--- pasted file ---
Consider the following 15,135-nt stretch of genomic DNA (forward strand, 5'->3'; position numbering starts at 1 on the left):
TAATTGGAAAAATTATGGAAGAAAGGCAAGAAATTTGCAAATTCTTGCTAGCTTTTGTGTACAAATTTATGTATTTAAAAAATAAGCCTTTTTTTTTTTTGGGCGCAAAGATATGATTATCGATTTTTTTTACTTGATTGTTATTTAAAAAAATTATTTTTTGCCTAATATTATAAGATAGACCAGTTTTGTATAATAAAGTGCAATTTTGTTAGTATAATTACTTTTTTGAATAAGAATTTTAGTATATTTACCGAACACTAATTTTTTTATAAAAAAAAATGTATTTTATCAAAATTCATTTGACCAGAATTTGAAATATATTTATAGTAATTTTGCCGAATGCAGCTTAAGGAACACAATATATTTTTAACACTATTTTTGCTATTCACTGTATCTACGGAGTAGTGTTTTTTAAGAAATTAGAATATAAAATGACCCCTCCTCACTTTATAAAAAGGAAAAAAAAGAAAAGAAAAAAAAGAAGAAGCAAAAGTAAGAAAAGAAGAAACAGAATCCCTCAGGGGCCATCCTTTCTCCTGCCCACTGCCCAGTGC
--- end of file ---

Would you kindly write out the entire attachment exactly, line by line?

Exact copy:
Consider the following 15,135-nt stretch of genomic DNA (forward strand, 5'->3'; position numbering starts at 1 on the left):
TAATTGGAAAAATTATGGAAGAAAGGCAAGAAATTTGCAAATTCTTGCTAGCTTTTGTGTACAAATTTATGTATTTAAAAAATAAGCCTTTTTTTTTTTTGGGCGCAAAGATATGATTATCGATTTTTTTTACTTGATTGTTATTTAAAAAAATTATTTTTTGCCTAATATTATAAGATAGACCAGTTTTGTATAATAAAGTGCAATTTTGTTAGTATAATTACTTTTTTGAATAAGAATTTTAGTATATTTACCGAACACTAATTTTTTTATAAAAAAAAATGTATTTTATCAAAATTCATTTGACCAGAATTTGAAATATATTTATAGTAATTTTGCCGAATGCAGCTTAAGGAACACAATATATTTTTAACACTATTTTTGCTATTCACTGTATCTACGGAGTAGTGTTTTTTAAGAAATTAGAATATAAAATGACCCCTCCTCACTTTATAAAAAGGAAAAAAAAGAAAAGAAAAAAAAGAAGAAGCAAAAGTAAGAAAAGAAGAAACAGAATCCCTCAGGGGCCATCCTTTCTCCTGCCCACTGCCCAGTGC